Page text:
New In Print: Samuel Miller On Presbyterianism

Samuel Miller (1769–1850) is significant figure in American Presbyterian Church history. He is a figure that anyone who is interested in Reformed theology, piety, and practice should know. He belonged to the Old School of American Presbyterianism. He was professor of Church History and Church Government at Old Princeton for 36 years. The Old School pastors and theologians confessed the Westminster Standards (i.e., the Westminster Confession of Faith as amended by the American Church in 1788, together with the Larger and Shorter Catechism) contained the “system of doctrine” taught in Holy Scripture and they subscribed them as such. They opposed the “Plan of Union” (1801) with the New England Congregationalists. That union brought with it an influx of doctrines and practices that created tensions with the Westminster Standards. Some of the Old Schoolers opposed the theology of Samuel Hopkins (1721–1803), a student of Jonathan Edwards (1703–58), because he modified the doctrine of sin but they could not tolerate, however, the theology of Nathaniel W. Taylor (1786–1858), who, according to Mark Noll, “regarded himself as a successor of Edwards, he went even further than [Timothy] Dwight in modifying Edwards’ views, especially in regard to human nature. In his day Taylor was best known for his argument that people always had a ‘power to the contrary’ when faced with the choice for God. He also contended that human sinfulness arose from sinful acts, not from sinful nature inherited from Adam. Everyone did sin, Taylor held, but this was not a result of God’s predestinating action or the imputation of Adam’s guilt.1 In 1837, the Old School led the abrogation of the Plan of Union in the Northern Presbyterian Church. In 1838, the New School opposed the ratification of that act and split the Presbyterian Church. D. G. Hart and John Muether explain,

Today the term Old School Presbyterian has a variety of meanings, but at the time of the division of 1837 it reflected the effort of American Presbyterians to resist being absorbed into the general mainstream of generic American Protestantism. Contemporary Presbyterians may think that being Old School involves certain views on creation, Scripture, sabbatarianism, or worship, but during the middle decades of the nineteenth century, as the Western Memorial indicated, it stood for Presbyterianism that was self-conscious about Calvinism and Presbyterian church polity. In fact, Old School Presbyterianism was opposed to New School Presbyterian views and impulses as much as it was committed to definite views of soteriology and ecclesiology.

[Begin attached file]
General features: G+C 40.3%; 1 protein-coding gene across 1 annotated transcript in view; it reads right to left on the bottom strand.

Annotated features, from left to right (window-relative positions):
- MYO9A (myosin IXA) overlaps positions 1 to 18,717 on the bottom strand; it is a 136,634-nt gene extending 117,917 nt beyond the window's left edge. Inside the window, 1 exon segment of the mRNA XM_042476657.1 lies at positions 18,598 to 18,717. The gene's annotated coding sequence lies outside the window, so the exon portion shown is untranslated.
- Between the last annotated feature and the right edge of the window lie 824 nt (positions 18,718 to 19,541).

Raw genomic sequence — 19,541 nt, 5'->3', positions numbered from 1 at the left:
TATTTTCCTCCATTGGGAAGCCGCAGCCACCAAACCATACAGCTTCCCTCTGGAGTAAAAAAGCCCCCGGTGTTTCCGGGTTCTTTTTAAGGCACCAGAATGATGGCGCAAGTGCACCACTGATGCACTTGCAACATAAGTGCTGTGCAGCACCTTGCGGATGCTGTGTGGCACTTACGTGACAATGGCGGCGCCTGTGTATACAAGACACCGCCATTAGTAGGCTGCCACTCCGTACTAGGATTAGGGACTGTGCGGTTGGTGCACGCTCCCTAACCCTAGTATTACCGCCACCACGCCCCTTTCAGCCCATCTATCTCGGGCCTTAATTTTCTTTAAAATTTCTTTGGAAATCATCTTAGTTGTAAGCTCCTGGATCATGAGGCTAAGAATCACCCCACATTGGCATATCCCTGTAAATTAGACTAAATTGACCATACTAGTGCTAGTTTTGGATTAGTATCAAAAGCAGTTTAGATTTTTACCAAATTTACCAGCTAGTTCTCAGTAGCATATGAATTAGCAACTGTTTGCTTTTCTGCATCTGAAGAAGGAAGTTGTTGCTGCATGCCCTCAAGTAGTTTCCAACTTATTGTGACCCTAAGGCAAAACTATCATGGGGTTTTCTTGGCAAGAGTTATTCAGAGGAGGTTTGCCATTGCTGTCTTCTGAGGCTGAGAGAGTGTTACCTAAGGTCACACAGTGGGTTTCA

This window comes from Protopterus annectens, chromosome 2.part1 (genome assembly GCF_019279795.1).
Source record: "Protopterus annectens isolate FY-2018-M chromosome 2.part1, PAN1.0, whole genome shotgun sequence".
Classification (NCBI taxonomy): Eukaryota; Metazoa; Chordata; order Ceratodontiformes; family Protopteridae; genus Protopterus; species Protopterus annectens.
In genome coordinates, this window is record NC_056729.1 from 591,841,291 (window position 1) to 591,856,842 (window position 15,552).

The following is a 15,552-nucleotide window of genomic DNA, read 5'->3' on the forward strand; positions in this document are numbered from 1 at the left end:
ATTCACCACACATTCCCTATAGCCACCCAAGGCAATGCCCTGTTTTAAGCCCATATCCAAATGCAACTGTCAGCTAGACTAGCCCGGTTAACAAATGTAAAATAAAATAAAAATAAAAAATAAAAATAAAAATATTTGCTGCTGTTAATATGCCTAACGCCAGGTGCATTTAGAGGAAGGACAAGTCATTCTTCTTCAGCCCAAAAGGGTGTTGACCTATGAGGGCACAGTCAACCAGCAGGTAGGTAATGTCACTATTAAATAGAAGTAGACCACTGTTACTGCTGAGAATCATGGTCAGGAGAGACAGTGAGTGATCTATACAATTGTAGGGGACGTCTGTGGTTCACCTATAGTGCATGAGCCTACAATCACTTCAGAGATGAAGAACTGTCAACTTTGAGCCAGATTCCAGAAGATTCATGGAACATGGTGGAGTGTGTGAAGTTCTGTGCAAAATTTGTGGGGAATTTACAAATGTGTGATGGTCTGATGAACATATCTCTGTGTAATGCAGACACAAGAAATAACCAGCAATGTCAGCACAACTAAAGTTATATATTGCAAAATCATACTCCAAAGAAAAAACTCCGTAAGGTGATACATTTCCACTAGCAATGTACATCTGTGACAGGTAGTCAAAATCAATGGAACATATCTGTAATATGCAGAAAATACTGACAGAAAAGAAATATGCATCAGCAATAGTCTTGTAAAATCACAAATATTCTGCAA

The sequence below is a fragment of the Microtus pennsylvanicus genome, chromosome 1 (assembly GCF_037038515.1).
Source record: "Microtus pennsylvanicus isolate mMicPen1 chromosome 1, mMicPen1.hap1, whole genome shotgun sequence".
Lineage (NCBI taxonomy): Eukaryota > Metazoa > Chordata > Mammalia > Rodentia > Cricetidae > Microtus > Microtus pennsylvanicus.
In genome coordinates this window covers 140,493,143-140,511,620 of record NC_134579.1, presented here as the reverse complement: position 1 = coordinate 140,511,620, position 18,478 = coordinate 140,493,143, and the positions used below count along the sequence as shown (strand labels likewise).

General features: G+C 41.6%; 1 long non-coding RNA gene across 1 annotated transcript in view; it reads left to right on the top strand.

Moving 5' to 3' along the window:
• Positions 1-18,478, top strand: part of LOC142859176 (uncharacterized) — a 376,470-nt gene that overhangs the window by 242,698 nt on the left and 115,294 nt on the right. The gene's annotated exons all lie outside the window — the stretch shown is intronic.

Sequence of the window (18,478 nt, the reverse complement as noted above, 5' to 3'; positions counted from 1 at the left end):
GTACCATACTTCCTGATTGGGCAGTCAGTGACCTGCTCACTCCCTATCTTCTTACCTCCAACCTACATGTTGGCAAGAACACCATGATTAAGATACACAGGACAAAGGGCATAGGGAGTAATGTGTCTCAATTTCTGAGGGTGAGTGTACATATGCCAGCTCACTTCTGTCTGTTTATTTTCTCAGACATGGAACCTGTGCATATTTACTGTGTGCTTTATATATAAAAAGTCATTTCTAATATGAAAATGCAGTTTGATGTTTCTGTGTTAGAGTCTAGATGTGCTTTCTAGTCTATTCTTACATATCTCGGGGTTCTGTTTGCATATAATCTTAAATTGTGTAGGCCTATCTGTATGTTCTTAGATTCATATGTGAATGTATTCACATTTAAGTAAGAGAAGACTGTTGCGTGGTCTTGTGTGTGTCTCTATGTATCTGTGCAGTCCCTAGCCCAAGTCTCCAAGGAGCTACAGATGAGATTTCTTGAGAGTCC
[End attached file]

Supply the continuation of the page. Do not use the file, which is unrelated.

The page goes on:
Miller, of course, was born 19 years before the Americans revised the Westminster Confession. He attended the first general assembly (1789) and was licensed to and preach and ordained to pastoral ministry in 1791. Princeton Seminary was established in 1812 and in the next year he was given his professorship. In some ways, as Harrison Perkins, editor of the present edition, explains in his introduction, Presbyterianism: Its History, Doctrine, Government, and Worship (1835) serves as a summary of Miller’s concerns and emphases. Perkins writes, “[t]he final chapter may perhaps appear the most useful and challenging. Miller considers the worship of Presbyterianism and relates nine common evangelical practices that Presbyterians  adamantly deny, These include but are not limited to: prescribed liturgies, observance of holy days, kneeling at the Lord’s Supper, and private communion. The exceptions may prove surprising to many modern Presbyterians. Miller, however. doesn’t appear to perceive any potential objection” (pp. xiii–xiv). Though first published 185 years ago (under a different title) this volume is still worth your attention. Both those who think of themselves as Reformed or who are discovering Reformed theology, piety, and practice will benefit from Miller’s work.

Samuel Miller, Presbyterianism: Its History, Doctrine, Government, and Worship, ed. Harrison Perkins (Madison, MS: Log College Press, 2020) is $14.99 in paperback and $8.99 as an e-book.

NOTES

1. s.v., “New Haven Theology,” in Sinclair B. Ferguson and J.I. Packer, ed. New Dictionary of Theology (Downers Grove, IL: InterVarsity Press, 2000).

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6 comments